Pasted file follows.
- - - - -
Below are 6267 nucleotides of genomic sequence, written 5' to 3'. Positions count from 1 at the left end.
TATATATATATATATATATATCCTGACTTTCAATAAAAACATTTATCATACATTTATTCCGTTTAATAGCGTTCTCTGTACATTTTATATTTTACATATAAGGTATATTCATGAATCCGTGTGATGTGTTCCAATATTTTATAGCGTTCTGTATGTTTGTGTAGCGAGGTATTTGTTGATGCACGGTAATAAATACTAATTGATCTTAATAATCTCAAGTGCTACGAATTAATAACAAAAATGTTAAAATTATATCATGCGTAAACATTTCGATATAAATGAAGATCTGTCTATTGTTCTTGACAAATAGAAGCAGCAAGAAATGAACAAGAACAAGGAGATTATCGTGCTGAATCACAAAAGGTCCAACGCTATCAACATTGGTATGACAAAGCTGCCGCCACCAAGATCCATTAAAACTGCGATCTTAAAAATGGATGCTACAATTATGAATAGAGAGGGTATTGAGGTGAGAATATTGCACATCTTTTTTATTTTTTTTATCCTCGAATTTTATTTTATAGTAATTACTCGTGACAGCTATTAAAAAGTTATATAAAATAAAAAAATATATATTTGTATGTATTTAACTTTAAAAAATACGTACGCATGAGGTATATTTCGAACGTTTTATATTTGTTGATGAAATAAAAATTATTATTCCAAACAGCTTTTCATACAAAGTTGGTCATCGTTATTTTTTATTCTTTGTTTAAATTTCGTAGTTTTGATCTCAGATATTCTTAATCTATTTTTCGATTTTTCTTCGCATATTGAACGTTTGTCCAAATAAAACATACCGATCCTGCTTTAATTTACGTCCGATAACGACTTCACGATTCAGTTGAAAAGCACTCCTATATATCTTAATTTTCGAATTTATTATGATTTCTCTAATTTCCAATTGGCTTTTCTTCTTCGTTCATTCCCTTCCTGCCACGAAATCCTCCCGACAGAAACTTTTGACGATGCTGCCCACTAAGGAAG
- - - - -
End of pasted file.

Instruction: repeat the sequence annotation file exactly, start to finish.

Below are 6267 nucleotides of genomic sequence, written 5' to 3'. Positions count from 1 at the left end.
TATATATATATATATATATATCCTGACTTTCAATAAAAACATTTATCATACATTTATTCCGTTTAATAGCGTTCTCTGTACATTTTATATTTTACATATAAGGTATATTCATGAATCCGTGTGATGTGTTCCAATATTTTATAGCGTTCTGTATGTTTGTGTAGCGAGGTATTTGTTGATGCACGGTAATAAATACTAATTGATCTTAATAATCTCAAGTGCTACGAATTAATAACAAAAATGTTAAAATTATATCATGCGTAAACATTTCGATATAAATGAAGATCTGTCTATTGTTCTTGACAAATAGAAGCAGCAAGAAATGAACAAGAACAAGGAGATTATCGTGCTGAATCACAAAAGGTCCAACGCTATCAACATTGGTATGACAAAGCTGCCGCCACCAAGATCCATTAAAACTGCGATCTTAAAAATGGATGCTACAATTATGAATAGAGAGGGTATTGAGGTGAGAATATTGCACATCTTTTTTATTTTTTTTATCCTCGAATTTTATTTTATAGTAATTACTCGTGACAGCTATTAAAAAGTTATATAAAATAAAAAAATATATATTTGTATGTATTTAACTTTAAAAAATACGTACGCATGAGGTATATTTCGAACGTTTTATATTTGTTGATGAAATAAAAATTATTATTCCAAACAGCTTTTCATACAAAGTTGGTCATCGTTATTTTTTATTCTTTGTTTAAATTTCGTAGTTTTGATCTCAGATATTCTTAATCTATTTTTCGATTTTTCTTCGCATATTGAACGTTTGTCCAAATAAAACATACCGATCCTGCTTTAATTTACGTCCGATAACGACTTCACGATTCAGTTGAAAAGCACTCCTATATATCTTAATTTTCGAATTTATTATGATTTCTCTAATTTCCAATTGGCTTTTCTTCTTCGTTCATTCCCTTCCTGCCACGAAATCCTCCCGACAGAAACTTTTGACGATGCTGCCCACTAAGGAAG